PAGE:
On the economic front, U.S. stock market analysts and investors have watched in amazement as the Chinese Communist Party has brought low top Chinese companies over the past 18 months. Last fall Jack Ma was the richest man in China, and the most famous living Chinese person (according to polls). He was poised to crown his career with a triumphant initial public offering for his company, the Ant Group – a hugely successful Fintech company. His business empire, founded on Alibaba, which is the Amazon of China, was valued at over one trillion dollars. He was an entrepreneur, an innovator, author, and charismatic spokesman for Chinese capitalism.

Then Ma gave a speech in Shanghai in October 2020 in which he was highly critical of the  Chinese financial regulatory authorities. Within days, the Chinese Communist Party responded, killing the Ant initial public offering. Ma was then called to Beijing for “regulatory interviews,” and he has rarely been seen since.

That was just the beginning. Since Ma’s silencing, the “regulators” – that is, the Chinese Communist Party — have attacked TenCent, the giant Chinese video gaming, social media, and venture capital company listed on the Hong Kong Exchange. The regulators also have gone after two high successful Chinese educational companies, TAL and New Orient, by publicly “suggesting” that their business model was hurtful to Chinese culture and society and that the country might be better served if they became non-profits. In days, investors lost almost $70 billion through what would effectively become the nationalization of the companies. It now appears that the Chinese Communist Party might target any Chinese company that has an American Depository Receipt that allows its shares to be traded in the United States.

Why would China take such draconian steps against these Chinese companies which are some of the best-known and most profitable companies in the world? It appears as if President Xi wants to diminish the standing and power of any company or institution that poses as a potential alternative source of power to the Chinese Communist Party. Xi’s government demands to stand alone as the only legitimate political, economic, and cultural power in the country.

China has indeed charted a course which threatens not only countries in South Asia and East Asia, but also, and especially, the United States. China appears to be charting a course to supplant the United States as the leading global superpower. We have seen this movie before, and it does not end well. During the past 250 years, when a country has transformed itself from a backward and weak nation and to a strong economy and military power, it has often meant devastating disagreements followed by widespread war. Think of these examples: Napoleon’s France, Germany in World War I, Japan’s imperial adventures during the 1930s, Germany in World War II, and Russia and the Cold War.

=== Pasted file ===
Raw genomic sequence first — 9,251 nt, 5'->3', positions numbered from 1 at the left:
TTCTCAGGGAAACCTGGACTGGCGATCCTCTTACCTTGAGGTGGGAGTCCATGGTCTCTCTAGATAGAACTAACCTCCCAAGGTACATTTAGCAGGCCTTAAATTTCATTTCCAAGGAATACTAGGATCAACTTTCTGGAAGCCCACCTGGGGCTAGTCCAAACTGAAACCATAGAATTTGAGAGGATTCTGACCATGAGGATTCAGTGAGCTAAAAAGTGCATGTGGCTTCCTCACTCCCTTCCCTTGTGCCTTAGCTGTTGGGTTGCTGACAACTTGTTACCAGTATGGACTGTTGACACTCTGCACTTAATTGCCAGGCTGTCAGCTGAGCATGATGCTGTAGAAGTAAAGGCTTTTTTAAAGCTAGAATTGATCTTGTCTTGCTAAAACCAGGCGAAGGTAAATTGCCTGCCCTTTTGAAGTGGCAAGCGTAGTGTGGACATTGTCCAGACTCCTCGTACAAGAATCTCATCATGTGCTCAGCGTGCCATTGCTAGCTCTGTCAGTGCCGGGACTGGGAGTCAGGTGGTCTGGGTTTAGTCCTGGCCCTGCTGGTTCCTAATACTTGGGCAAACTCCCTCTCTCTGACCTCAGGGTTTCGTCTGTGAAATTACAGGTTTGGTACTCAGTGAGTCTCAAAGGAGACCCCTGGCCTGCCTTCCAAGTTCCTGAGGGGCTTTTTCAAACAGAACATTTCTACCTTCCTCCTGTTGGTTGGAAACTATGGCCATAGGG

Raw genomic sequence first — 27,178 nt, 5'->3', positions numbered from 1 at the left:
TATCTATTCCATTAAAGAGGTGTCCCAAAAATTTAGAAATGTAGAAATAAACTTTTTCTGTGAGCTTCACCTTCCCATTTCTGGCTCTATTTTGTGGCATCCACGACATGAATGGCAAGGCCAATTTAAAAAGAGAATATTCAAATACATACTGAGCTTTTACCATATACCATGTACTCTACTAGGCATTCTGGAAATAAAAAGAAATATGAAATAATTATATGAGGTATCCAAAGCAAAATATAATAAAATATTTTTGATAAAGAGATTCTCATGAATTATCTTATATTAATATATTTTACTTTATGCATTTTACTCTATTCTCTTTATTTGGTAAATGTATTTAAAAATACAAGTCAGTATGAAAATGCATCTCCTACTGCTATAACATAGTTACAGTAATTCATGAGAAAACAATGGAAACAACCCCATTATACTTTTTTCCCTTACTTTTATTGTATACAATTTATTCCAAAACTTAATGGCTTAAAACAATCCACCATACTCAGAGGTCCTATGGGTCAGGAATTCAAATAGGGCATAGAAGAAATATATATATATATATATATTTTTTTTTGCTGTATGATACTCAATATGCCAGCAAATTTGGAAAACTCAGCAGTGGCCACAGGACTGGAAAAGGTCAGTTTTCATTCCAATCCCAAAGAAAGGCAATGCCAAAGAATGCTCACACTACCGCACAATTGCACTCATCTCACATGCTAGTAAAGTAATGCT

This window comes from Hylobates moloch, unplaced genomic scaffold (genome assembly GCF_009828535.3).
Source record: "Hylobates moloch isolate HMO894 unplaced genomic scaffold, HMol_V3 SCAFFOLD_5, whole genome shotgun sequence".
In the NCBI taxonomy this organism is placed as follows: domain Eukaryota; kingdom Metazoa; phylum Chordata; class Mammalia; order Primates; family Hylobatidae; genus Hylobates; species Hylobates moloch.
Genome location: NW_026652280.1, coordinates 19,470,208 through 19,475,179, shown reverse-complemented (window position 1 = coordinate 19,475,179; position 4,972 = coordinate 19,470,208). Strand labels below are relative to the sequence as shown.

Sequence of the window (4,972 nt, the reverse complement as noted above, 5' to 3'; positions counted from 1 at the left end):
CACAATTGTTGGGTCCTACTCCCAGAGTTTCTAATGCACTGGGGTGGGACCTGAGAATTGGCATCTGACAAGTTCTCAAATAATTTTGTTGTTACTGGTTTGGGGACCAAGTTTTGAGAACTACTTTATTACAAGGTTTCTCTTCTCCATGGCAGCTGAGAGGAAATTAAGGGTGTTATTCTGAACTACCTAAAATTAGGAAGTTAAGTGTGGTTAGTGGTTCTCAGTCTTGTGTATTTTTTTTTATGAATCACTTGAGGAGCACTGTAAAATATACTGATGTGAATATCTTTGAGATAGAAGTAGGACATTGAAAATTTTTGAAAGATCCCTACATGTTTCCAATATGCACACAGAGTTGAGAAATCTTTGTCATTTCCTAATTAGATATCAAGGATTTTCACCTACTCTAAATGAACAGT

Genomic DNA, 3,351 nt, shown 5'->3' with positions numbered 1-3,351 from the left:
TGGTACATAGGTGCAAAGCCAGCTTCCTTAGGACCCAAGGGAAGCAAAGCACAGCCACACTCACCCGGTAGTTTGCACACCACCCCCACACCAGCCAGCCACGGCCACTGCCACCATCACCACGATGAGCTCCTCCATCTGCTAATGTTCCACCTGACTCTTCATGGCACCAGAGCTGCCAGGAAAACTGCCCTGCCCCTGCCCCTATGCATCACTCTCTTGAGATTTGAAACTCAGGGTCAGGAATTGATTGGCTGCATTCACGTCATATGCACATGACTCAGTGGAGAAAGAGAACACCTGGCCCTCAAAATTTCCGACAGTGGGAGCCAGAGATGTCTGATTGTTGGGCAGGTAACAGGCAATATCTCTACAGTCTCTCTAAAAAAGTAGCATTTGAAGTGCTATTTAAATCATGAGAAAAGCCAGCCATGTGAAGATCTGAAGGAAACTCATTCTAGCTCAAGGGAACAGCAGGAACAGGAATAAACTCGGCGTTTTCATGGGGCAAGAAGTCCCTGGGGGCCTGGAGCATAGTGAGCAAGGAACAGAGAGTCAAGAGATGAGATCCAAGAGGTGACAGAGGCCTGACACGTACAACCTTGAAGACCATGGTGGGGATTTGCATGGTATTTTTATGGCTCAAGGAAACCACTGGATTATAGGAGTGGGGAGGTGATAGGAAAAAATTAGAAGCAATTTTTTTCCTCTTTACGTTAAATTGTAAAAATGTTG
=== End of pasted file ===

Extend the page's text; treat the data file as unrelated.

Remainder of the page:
Michael Pillsbury’s The Hundred-Year Marathon is a cautionary tale – and it’s a must-read for those who deal with China or who wish to understand what is happening in China. In 1949, Mao Zedong proclaimed in Tiananmen Square the creation of the People’s Republic of China. The ying pai hawks, who seem clearly in control of the Chinese Communist Party at the moment, have set their sights on 2049, as the date by which China will overtake the United States as the leading global superpower.

This is a different kind of struggle from the Cold War against the Soviet Union. Unlike the Soviets of decades ago, China has posed as a friend of the United States. But its actions belie this posture. China is not a friendly competitor. China means to use the Assassin’s Mace to overtake the United States. Political, defense, and business leaders in America need to drop their wishful thinking about China and establish policies that strengthen America’s ability to compete with China in the decades to come … or see China achieve its goal even before 2049.


Robert H. Bradley is Chairman of Bradley, Foster & Sargent Inc., a $5.4 billion wealth management firm that has offices in Hartford, Connecticut and Wellesley, Massachusetts. Read other articles by him here.